The blue typewriter was always there, of that she was certain.
As she stared at the empty desk with the dust outline, she cursed under her breath. She should have taken it with her.
When her mother had called to say the place had been robbed, she didn’t think they would take the clunky beast of a machine. It was in one place for years for a reason. When she had moved away years ago, she deliberated taking it and eventually passed. There wasn’t a whole lot of room in her apartment and she had her tablet, after all.
The typewriter had been clunky, the carriage heavy and noisy. It had done a good job of masking the growls and yells in the night, the bickering back and forth, the sound of the world she knew crumbling around her.
The keys would get stuck and tick tacked along the keytop, the levers stamping heavy on the thick paper. If her father bought the wrong paper-and he often had-it smeared and bled, the ink soaking into her fingers, the words she dreamed of lost in the rivulets of black. The ink masked the blood, though.
And when the nights were quiet, when she could focus, her eyes straining by the dimming light of an old lamp, she had lost herself in the serif letters, dreaming of worlds far away from her own. There were princesses in deserts, scoundrels in sailing ships, liars and cheats who found love in those that looked past their paper mache masks. She typed slow but with purpose, stacking the pages as the night hours died away.
When the ribbons of morning light were starting to creep in with the fog, she had let out a heavy sigh and placed the papers on top of another stack in a box under her bed. Sleep, while evaded most nights, hit her hard, her shoulders slumping as she dragged her mound of atoms under the covers. Two hours would be enough.
She had taken the boxes of papers upon the move.
She sifted through them, tossing away the ones that had resulted in a physical twitch, keeping the ones where she smiled and reflected on the events occurring outside her bedroom door. The toughest fights–the ones with fists and screams and slamming doors–made the strongest stories. She held those close to her chest, as if hugging them would absorb them into her skin. The fights had ended with a final slam and squeal of tires.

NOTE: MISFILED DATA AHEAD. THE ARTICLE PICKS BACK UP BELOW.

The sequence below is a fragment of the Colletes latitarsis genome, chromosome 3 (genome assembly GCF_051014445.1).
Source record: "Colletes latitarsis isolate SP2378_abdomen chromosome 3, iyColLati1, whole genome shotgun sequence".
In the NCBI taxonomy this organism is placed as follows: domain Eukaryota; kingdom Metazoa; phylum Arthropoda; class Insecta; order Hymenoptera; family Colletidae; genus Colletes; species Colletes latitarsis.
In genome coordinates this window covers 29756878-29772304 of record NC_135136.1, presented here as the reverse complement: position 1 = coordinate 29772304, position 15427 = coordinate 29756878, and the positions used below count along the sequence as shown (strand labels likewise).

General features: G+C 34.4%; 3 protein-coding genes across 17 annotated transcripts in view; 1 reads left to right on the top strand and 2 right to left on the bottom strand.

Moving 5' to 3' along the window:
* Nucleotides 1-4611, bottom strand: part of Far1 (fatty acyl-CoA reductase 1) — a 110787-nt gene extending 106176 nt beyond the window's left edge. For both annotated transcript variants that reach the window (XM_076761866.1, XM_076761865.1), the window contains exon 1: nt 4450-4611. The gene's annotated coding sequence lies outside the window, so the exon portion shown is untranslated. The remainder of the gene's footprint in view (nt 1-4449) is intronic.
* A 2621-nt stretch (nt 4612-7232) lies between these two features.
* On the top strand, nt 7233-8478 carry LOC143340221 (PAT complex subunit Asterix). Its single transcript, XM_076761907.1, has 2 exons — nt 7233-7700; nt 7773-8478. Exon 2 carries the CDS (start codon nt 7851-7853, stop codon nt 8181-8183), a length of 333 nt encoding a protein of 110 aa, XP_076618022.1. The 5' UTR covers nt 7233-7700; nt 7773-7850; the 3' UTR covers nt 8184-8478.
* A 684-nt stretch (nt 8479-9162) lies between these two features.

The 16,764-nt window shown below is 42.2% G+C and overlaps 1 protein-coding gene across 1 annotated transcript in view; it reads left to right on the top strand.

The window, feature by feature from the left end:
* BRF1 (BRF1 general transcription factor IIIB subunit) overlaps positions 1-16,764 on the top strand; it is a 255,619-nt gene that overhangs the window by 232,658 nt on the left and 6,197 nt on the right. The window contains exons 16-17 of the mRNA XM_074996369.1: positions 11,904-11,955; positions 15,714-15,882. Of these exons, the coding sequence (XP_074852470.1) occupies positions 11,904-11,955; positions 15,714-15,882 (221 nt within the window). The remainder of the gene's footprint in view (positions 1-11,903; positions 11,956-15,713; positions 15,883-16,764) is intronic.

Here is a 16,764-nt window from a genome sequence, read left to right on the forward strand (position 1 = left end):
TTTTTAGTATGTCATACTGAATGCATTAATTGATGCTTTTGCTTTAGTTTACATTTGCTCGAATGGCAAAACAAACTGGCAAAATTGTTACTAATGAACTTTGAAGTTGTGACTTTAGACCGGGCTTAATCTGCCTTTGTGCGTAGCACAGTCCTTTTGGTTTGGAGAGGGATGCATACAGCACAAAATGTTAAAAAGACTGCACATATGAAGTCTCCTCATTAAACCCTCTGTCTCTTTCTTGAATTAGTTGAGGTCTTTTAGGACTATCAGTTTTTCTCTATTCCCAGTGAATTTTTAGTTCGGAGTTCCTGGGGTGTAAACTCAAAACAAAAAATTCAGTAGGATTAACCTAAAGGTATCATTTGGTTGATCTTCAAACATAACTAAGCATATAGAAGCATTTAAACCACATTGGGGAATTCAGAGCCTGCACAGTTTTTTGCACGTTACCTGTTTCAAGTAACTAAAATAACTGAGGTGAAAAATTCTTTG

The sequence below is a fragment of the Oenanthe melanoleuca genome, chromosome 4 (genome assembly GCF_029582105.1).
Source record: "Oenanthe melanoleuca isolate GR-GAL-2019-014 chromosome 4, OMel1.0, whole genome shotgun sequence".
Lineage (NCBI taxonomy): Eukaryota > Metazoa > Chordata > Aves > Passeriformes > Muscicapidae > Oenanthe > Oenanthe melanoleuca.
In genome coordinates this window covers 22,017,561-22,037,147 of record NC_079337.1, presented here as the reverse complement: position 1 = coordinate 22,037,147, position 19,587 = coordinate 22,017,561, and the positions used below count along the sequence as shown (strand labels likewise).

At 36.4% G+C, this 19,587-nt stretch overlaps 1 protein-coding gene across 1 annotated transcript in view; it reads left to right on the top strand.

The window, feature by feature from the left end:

She began to sleep more, see the sun more, smile more. There were still stories to be told but there was more time. The stacks had decreased considerably. A light covering of dust faded the bright robin’s egg blue to a stormy sky in summer.
When it was time to move forward, move onward, she made her mother promise it would stay. While the other key components in her room slowly disappeared, the small oak desk with the clunky typewriter lay half-forgotten, a beast in the kingdom of a lost girl’s memory and new gym equipment.
Seeing the ghost of it now, nothing but a ring of gray ash, she thought back to those princesses and scoundrels, the masks that she used to block away the world. Her fingertips reached out to touch the ring. She swiped away a break in them, a gaping door in a sacred circle.
Her mother came in then. Soft hands fell on her shoulders. “I’m sorry,” she whispered.
She nodded, her hand covering her mother’s. Her other hand, carrying a hardcover book, reached out and placed it within the broken ring. It was nothing special, a plain cover without exquisite lettering, but the letters spelled out her name on the bottom, a sticker with a “#1” floating high above it. She smiled, the rectangle oddly fitting in.
It would be alright. Perhaps the beast would make its way to someone else’s home, where the keys could tick tack and the levers could flip and the platen spool would ride back and forth creating other worlds. Perhaps it would be taken apart, the pieces of metal making their way to different people, the essence of their stories still lingering in the circles of consonants and vowels. Perhaps it would lie in the corner of a shop, waiting to be picked by another lost soul, preparing to be the vessel of the dreams they would create in the night.